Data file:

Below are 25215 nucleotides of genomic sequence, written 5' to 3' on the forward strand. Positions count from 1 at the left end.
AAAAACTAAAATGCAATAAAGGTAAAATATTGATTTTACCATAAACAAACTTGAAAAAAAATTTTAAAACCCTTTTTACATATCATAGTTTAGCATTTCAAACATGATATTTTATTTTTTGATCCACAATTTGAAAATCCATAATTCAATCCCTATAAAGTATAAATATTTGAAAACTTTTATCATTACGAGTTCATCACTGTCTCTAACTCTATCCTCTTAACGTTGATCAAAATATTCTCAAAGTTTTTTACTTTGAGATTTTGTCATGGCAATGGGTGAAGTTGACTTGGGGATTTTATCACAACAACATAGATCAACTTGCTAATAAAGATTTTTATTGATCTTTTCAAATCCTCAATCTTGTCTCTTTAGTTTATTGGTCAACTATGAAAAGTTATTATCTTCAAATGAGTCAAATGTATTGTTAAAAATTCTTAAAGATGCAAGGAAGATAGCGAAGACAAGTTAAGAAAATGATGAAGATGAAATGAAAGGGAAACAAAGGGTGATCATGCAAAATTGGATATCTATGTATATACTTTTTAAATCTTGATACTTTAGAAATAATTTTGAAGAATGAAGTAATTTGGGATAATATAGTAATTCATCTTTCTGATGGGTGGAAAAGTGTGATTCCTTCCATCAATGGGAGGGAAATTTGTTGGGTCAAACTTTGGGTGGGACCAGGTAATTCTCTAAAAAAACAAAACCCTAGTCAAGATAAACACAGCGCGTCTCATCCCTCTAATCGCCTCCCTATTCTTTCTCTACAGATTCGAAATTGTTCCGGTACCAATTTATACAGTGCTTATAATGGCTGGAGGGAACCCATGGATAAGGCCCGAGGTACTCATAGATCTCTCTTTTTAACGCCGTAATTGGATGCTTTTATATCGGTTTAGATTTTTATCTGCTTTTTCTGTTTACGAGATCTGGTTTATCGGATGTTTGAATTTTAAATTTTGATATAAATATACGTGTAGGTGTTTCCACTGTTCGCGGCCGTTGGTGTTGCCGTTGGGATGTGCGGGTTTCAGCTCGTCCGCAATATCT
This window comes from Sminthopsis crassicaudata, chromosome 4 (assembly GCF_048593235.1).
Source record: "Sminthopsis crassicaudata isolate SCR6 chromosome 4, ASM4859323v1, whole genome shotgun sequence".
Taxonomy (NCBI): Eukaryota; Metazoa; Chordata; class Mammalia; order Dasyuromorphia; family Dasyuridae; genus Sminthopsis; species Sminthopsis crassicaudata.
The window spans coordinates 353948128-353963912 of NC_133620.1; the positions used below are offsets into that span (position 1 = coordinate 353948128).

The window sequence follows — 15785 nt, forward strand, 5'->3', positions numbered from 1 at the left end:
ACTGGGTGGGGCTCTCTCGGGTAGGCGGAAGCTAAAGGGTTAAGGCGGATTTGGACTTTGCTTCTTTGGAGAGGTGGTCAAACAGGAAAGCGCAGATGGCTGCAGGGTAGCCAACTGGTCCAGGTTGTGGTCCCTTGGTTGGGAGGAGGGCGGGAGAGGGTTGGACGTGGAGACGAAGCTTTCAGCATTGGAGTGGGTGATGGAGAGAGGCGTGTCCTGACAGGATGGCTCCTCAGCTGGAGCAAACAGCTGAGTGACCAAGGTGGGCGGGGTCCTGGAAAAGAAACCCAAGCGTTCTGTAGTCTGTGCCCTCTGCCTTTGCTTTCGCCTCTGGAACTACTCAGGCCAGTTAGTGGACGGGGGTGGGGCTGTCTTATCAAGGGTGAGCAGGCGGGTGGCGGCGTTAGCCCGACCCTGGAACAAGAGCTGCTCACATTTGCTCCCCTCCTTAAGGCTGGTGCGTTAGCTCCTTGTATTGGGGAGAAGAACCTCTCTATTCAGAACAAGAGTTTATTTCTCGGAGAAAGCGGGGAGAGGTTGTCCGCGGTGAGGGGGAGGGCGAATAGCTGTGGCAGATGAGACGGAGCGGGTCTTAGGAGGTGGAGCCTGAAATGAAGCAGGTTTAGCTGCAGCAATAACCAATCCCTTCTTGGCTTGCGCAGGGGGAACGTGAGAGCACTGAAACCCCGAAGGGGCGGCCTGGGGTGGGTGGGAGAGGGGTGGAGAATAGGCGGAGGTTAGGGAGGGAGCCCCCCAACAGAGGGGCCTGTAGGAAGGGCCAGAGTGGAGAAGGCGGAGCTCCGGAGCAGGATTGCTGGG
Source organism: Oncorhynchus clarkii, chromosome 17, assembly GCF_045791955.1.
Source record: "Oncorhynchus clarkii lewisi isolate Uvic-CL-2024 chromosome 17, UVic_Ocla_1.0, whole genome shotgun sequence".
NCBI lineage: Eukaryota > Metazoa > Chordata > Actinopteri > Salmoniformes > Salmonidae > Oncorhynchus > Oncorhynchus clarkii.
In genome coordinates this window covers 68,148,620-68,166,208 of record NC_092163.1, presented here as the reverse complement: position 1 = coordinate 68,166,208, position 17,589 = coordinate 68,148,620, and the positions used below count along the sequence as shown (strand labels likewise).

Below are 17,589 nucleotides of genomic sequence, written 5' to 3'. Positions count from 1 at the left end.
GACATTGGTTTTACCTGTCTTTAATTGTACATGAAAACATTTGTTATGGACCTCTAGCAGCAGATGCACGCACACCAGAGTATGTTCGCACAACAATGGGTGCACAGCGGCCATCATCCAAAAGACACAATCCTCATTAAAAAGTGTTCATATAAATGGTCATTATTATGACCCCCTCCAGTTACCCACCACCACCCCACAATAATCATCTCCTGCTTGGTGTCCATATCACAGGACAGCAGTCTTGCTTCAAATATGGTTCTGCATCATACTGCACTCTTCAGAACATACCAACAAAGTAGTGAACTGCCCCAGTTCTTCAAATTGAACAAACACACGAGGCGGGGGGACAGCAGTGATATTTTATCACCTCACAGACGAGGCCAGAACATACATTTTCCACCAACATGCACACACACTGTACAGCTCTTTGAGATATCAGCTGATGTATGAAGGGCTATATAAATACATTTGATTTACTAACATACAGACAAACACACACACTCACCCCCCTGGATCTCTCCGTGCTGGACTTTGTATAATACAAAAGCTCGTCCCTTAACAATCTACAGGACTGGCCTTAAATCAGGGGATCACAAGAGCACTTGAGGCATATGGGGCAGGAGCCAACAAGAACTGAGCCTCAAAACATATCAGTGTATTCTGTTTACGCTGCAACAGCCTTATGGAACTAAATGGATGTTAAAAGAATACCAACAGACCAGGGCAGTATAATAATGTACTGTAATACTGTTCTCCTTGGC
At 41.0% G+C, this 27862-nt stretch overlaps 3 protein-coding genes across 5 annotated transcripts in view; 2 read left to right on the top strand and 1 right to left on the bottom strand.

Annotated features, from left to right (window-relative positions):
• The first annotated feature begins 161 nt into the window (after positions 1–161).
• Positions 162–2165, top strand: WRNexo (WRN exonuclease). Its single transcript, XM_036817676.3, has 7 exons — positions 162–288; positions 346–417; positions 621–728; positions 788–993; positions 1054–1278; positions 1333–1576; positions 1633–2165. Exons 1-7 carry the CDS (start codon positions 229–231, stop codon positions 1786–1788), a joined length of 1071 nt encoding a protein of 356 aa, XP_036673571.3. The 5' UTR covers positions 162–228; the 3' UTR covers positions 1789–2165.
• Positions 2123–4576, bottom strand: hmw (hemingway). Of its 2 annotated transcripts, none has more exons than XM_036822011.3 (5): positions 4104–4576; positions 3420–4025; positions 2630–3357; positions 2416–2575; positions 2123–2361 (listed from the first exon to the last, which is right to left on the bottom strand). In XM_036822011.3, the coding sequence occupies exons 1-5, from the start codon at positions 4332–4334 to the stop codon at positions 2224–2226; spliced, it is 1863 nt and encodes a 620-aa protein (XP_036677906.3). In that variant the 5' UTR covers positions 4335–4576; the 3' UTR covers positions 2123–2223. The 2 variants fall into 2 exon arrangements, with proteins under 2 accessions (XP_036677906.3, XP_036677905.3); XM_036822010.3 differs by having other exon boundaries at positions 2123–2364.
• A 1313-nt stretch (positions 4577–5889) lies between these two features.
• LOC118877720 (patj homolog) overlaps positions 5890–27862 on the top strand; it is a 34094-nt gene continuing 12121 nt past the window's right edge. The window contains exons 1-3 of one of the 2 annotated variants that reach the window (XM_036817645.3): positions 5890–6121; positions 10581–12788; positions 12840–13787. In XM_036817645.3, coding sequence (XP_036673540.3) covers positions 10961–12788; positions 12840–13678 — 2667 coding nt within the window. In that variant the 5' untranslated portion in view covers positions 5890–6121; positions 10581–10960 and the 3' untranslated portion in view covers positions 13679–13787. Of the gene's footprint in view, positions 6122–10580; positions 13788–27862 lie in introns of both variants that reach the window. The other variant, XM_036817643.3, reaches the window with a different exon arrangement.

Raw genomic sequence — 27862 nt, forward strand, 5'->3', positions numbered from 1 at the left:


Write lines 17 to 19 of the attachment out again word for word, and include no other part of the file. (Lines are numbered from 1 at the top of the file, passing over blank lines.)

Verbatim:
• The first annotated feature begins 161 nt into the window (after positions 1–161).
• Positions 162–2165, top strand: WRNexo (WRN exonuclease). Its single transcript, XM_036817676.3, has 7 exons — positions 162–288; positions 346–417; positions 621–728; positions 788–993; positions 1054–1278; positions 1333–1576; positions 1633–2165. Exons 1-7 carry the CDS (start codon positions 229–231, stop codon positions 1786–1788), a joined length of 1071 nt encoding a protein of 356 aa, XP_036673571.3. The 5' UTR covers positions 162–228; the 3' UTR covers positions 1789–2165.
• Positions 2123–4576, bottom strand: hmw (hemingway). Of its 2 annotated transcripts, none has more exons than XM_036822011.3 (5): positions 4104–4576; positions 3420–4025; positions 2630–3357; positions 2416–2575; positions 2123–2361 (listed from the first exon to the last, which is right to left on the bottom strand). In XM_036822011.3, the coding sequence occupies exons 1-5, from the start codon at positions 4332–4334 to the stop codon at positions 2224–2226; spliced, it is 1863 nt and encodes a 620-aa protein (XP_036677906.3). In that variant the 5' UTR covers positions 4335–4576; the 3' UTR covers positions 2123–2223. The 2 variants fall into 2 exon arrangements, with proteins under 2 accessions (XP_036677906.3, XP_036677905.3); XM_036822010.3 differs by having other exon boundaries at positions 2123–2364.